The Se Cathedral was just a big cathedral (said to be Asia‘s largest church). It was about St Catherine of Alexandria, and I guess she was supposed to die by stretching on a wheel, but the wheel fell apart. So I guess this might have something to do with the Catherine Wheel rock band I remembered hearing about in my high school days.
At 2:40pm, we were back in the car and headed to Panaji. And at 3pm, we checked into the Panjim Inn. They had rooms across the street at the Panjim People’s, which we were given. And one look in here made us forget about all the worries about another Casa de Goa experience.
The stained-glass windows, ornate tiled floors, artistic bed posts, and European-style matching dresser and desk was enough to make us think we were staying in some art gallery. In fact, I’d argue that we could stomach another cold shower here instead of the dump last night.
At 3:35pm, we took advantage of our position in town to do a quick walking tour. So we got oriented, carried around both our LP and DK India books, and starting doing a hybrid walking tour encompassing both LP and DK guidebook recommendations.
First, we walked towards the Church of Our Lady of the Immaculate Conception, which was an impressive building with a bright white facade. The front of it looked grand and we decided to walk around its complex for a bit to see if there was anything else interesting about it. It turned out that the front facade was the best thing about this building.
Then, we aimlessly walked around some of the local streets in search of a possible place to have dinner. Julie was hungry since we didn’t have dinner last night. Plus, it seemed like she was feeling better than yesterday.
As we walked along the reflective Ourem Creek (which also had a decomposing dead rat on the sidewalk, which made me wonder whether the fleas might carry bubonic plague), we could see that Panaji certainly did have its charms.
Julie and I wished we could’ve spent two nights here and skipped Calangute Beach. But as usual, hindisight was 20/20. In any case, we’d eventually figure out where we were going to have dinner, and so we ended our walking tour as we returned to our room at 4:55pm.
Since most of the restaurants didn’t open until 7pm, we used this time to try to get relaxed and cleaned up a little. And as we were doing this, we were visited by the local tour company rep named Rajesh who made sure that things were going ok with us after hearing about the Casa de Goa and Calangute Beach debacle.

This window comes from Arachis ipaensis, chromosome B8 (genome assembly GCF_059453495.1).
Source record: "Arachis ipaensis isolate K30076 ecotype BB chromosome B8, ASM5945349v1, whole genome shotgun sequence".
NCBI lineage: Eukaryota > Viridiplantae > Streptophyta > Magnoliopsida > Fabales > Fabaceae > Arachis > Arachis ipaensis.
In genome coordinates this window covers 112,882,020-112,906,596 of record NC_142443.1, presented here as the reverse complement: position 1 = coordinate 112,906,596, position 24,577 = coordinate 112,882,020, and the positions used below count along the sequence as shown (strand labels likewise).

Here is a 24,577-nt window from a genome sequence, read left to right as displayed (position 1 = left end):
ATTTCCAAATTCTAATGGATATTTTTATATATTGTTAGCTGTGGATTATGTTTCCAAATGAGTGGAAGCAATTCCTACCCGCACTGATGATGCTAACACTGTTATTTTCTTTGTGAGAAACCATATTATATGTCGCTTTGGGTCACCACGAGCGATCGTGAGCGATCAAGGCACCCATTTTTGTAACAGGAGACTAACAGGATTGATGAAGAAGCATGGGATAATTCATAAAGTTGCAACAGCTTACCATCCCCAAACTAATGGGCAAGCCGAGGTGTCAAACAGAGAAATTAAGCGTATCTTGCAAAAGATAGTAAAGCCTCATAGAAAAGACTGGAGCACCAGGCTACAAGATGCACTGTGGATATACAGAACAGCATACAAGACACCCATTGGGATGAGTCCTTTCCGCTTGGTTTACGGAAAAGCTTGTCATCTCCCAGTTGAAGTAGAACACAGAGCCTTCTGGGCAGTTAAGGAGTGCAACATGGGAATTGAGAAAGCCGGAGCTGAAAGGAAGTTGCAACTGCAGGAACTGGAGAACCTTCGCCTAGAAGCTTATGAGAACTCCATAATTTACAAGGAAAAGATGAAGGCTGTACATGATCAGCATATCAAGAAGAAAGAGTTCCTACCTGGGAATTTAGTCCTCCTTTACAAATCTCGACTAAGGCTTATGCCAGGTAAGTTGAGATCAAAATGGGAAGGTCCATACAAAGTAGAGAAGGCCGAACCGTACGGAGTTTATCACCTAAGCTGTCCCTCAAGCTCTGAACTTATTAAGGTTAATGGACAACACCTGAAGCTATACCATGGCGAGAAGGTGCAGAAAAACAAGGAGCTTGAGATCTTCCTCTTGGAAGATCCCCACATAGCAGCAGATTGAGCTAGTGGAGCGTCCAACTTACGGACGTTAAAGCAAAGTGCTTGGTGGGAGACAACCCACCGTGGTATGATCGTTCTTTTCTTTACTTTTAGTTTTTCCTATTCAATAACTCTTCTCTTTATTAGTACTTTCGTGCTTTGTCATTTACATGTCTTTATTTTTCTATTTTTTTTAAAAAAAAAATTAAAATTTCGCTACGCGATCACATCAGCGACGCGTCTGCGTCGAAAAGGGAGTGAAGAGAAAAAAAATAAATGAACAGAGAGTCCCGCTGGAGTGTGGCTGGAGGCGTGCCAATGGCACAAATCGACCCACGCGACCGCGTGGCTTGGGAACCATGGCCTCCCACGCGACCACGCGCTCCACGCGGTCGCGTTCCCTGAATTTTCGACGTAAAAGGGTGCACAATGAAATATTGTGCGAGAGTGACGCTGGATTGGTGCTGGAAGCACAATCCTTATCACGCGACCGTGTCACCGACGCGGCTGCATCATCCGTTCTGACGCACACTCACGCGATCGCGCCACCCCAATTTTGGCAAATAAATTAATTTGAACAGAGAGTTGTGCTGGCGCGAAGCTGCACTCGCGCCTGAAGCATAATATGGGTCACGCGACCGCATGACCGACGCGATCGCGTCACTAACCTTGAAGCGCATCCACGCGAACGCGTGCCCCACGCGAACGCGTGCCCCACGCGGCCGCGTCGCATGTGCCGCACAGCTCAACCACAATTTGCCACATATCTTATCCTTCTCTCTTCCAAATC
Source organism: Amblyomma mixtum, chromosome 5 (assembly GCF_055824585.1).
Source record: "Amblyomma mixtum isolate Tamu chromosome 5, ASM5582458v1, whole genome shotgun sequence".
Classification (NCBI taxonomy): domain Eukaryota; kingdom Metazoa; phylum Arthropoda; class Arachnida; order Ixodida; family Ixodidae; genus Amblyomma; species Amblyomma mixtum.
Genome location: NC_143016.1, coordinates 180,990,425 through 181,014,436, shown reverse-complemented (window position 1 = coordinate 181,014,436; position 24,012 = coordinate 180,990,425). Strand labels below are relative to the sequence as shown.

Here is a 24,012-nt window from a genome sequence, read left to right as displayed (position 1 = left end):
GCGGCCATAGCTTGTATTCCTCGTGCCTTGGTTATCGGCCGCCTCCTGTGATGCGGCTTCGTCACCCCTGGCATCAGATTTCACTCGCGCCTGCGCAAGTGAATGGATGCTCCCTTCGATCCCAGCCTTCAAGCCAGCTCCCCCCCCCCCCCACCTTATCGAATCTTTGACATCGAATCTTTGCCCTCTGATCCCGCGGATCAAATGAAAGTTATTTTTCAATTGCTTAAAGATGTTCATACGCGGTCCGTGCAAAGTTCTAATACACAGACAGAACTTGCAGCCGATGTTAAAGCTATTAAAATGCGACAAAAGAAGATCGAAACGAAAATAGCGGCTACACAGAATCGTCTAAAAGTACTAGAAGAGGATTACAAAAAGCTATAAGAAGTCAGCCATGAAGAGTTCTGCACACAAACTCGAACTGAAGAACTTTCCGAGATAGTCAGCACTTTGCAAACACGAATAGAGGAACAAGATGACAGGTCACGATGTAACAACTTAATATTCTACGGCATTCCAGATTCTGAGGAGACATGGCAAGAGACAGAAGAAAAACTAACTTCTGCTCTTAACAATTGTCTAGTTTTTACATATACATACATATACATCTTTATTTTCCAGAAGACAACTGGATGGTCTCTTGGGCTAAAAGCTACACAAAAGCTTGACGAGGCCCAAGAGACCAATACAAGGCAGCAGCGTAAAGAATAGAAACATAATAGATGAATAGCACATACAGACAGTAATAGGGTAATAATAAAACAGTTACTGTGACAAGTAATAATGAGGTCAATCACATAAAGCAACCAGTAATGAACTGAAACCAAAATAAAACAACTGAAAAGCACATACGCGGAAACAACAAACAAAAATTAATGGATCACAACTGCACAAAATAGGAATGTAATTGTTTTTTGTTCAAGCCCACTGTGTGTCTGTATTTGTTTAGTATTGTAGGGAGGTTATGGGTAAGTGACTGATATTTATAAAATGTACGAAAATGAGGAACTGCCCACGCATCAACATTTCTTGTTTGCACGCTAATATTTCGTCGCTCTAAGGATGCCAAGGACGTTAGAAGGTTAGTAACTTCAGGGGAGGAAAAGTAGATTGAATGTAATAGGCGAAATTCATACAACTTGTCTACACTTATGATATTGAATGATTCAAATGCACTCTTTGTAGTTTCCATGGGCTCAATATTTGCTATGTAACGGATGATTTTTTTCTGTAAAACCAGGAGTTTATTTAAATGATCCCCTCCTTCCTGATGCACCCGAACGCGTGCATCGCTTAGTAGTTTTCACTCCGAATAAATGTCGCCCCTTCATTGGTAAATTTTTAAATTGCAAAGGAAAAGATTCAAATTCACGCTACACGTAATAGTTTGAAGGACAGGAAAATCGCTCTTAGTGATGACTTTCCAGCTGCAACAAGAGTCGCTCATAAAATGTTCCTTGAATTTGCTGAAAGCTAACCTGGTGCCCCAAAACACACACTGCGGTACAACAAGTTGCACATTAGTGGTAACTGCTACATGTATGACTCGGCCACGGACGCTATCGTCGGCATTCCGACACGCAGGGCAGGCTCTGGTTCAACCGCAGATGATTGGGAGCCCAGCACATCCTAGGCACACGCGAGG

So we shot the breeze for a bit as well as got in contact with Akhilesh in Delhi, and things seemed to be all squared away once again. Sometimes I wondered if we were being perceived as the difficult tourists given the amount of attention we were getting. Then again, it could very well be that this tour company pulled out all the stops to make sure the trip was going well with us, and thus, that would assure us that we were going with a good tour company.
When Rajesh left, a few minutes later, someone else knocked on our door. When I answered, it was someone who I didn’t recognize, but he knew about our itinerary. After realizing that he was our driver for the Karnataka part of our trip, I made sure his itinerary and ours jived.
He also mentioned that no one contacted him about us moving from Casa de Goa to Panjim Inn. So in addition to driving from 4am yesterday from Bangalore to Calangute, he waited there for a while until he finally got the call a couple of hours ago about us switching accommodations to here. I’m sure the driver wasn’t very happy about all the driving and waiting. In any case, we agreed that tomorrow 8am was the time to get going, and with that, he left.
At 6:55pm, we walked back into town to pick up some more water and eat at Viva Panjim’s, which was very close to our accommodation. The outdoor eating experience was as Julie described a poor man’s Europe. But it was still charming nonetheless as we couldn’t envision this type of experience anywhere else in India like Delhi or Mumbai (where touts and beggars would go right up to you, or someone would have already set up a home in the alleyway).
And by 8:20pm, we were back at our room. But the lobby downstairs from us was closed so I guess we’ll not be Wi-Fi-ing this evening (we couldn’t get it from our room).
And so ended this pretty eventful day – one in which our Goa experience was much different and pleasurable than the beach holiday we expected prior to coming here.